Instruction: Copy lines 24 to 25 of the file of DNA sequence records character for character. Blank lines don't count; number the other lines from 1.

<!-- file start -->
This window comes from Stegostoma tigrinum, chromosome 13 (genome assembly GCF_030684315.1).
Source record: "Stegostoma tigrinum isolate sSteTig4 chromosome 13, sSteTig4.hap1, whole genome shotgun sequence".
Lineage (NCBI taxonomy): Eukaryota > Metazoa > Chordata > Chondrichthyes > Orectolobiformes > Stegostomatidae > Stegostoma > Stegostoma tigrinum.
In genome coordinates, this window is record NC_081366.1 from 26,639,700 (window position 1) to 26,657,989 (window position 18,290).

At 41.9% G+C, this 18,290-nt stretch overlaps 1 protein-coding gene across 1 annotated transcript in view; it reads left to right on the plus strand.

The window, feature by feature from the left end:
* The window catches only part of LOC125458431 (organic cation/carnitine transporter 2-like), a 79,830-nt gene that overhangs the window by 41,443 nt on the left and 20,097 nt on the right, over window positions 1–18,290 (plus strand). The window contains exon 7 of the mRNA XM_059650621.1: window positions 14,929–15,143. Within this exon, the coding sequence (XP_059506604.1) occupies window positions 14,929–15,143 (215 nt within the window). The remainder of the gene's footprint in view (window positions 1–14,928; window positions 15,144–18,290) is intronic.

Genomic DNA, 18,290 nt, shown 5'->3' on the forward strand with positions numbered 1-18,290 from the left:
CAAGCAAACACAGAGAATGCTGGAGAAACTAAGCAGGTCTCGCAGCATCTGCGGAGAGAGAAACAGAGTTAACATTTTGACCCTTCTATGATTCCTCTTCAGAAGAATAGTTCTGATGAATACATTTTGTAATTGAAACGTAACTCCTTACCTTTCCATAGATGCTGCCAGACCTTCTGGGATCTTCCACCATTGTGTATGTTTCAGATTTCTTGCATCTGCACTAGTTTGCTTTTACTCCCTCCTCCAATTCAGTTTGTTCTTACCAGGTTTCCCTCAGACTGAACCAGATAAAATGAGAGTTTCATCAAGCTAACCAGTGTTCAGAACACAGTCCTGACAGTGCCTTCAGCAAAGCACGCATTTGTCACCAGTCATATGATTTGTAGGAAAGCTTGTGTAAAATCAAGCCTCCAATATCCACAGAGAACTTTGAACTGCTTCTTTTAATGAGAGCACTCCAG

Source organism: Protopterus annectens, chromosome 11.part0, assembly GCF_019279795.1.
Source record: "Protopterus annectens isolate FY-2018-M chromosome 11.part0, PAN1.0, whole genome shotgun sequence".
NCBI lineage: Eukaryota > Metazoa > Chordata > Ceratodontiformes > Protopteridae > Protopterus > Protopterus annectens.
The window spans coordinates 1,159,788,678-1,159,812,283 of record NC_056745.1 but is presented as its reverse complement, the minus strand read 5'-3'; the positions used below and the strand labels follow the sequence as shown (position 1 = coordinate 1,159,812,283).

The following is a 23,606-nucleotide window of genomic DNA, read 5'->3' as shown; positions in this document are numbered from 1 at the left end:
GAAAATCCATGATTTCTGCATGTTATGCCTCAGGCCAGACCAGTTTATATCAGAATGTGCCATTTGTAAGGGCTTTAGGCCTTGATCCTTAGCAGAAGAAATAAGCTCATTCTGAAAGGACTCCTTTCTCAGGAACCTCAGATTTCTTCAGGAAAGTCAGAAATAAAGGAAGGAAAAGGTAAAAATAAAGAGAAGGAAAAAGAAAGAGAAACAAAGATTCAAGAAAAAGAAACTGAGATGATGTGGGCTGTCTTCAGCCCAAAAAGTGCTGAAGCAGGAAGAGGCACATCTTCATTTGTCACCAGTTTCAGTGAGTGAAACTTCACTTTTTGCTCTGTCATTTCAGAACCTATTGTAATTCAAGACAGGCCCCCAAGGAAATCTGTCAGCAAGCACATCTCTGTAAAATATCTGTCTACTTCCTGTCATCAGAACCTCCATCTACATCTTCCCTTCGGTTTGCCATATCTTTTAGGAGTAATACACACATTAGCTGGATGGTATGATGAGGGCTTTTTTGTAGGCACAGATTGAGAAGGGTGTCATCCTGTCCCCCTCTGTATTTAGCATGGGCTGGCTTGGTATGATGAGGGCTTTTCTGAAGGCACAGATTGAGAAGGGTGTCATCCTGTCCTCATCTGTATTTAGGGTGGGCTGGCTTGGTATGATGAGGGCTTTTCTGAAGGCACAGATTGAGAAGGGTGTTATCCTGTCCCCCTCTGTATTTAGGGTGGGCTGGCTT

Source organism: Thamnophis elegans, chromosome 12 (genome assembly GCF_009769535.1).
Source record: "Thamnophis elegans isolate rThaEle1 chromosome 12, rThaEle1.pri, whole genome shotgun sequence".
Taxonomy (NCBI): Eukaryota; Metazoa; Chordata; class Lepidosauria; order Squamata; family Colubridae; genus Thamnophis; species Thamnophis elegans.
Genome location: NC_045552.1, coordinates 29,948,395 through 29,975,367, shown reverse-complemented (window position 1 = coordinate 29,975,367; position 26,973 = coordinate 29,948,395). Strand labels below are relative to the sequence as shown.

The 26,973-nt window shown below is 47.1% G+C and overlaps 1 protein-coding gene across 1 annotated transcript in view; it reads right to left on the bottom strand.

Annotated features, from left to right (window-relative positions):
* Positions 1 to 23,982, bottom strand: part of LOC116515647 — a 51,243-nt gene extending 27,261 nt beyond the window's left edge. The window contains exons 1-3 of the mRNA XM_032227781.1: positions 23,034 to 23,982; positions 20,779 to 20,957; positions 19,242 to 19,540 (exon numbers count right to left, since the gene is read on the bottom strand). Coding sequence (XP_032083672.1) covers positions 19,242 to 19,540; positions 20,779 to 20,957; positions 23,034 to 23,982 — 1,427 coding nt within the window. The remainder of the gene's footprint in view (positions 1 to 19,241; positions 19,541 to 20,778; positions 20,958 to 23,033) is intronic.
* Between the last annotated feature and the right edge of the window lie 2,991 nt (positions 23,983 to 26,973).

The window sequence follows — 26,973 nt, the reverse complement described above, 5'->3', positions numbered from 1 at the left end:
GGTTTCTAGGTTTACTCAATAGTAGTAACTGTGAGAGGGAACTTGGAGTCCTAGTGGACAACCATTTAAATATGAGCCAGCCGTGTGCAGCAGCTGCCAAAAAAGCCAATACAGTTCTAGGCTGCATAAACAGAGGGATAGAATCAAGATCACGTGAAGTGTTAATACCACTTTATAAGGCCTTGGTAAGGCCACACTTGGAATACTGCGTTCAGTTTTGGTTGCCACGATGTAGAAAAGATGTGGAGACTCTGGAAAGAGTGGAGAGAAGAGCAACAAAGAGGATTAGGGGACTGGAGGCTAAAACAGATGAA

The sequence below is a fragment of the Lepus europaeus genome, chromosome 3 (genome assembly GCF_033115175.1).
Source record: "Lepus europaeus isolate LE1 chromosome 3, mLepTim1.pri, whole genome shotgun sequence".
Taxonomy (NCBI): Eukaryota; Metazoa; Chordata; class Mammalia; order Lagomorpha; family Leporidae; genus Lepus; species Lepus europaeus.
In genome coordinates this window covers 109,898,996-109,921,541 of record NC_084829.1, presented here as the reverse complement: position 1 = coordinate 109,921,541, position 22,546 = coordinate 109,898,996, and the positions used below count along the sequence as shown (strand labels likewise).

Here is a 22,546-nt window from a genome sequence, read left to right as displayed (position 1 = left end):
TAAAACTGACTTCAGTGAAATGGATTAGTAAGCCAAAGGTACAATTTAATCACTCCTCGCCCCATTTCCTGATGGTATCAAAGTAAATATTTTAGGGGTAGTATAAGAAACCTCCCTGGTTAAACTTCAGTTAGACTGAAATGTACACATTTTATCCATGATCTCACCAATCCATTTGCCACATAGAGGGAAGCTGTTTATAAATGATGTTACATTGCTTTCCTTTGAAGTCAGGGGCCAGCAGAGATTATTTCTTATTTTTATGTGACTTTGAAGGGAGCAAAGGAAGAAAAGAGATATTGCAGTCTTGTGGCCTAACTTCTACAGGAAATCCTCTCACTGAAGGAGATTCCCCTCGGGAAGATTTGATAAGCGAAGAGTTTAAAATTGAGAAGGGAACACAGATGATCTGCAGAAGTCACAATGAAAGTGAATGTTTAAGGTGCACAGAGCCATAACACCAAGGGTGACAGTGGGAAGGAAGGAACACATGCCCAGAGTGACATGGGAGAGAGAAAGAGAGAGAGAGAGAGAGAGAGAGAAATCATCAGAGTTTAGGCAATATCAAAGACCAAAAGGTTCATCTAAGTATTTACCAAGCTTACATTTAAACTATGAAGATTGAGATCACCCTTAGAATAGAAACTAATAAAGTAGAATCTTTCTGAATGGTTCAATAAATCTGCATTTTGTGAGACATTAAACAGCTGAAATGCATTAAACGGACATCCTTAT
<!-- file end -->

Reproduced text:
The window sequence follows — 26,973 nt, the reverse complement described above, 5'->3', positions numbered from 1 at the left end:
GGTTTCTAGGTTTACTCAATAGTAGTAACTGTGAGAGGGAACTTGGAGTCCTAGTGGACAACCATTTAAATATGAGCCAGCCGTGTGCAGCAGCTGCCAAAAAAGCCAATACAGTTCTAGGCTGCATAAACAGAGGGATAGAATCAAGATCACGTGAAGTGTTAATACCACTTTATAAGGCCTTGGTAAGGCCACACTTGGAATACTGCGTTCAGTTTTGGTTGCCACGATGTAGAAAAGATGTGGAGACTCTGGAAAGAGTGGAGAGAAGAGCAACAAAGAGGATTAGGGGACTGGAGGCTAAAACAGATGAA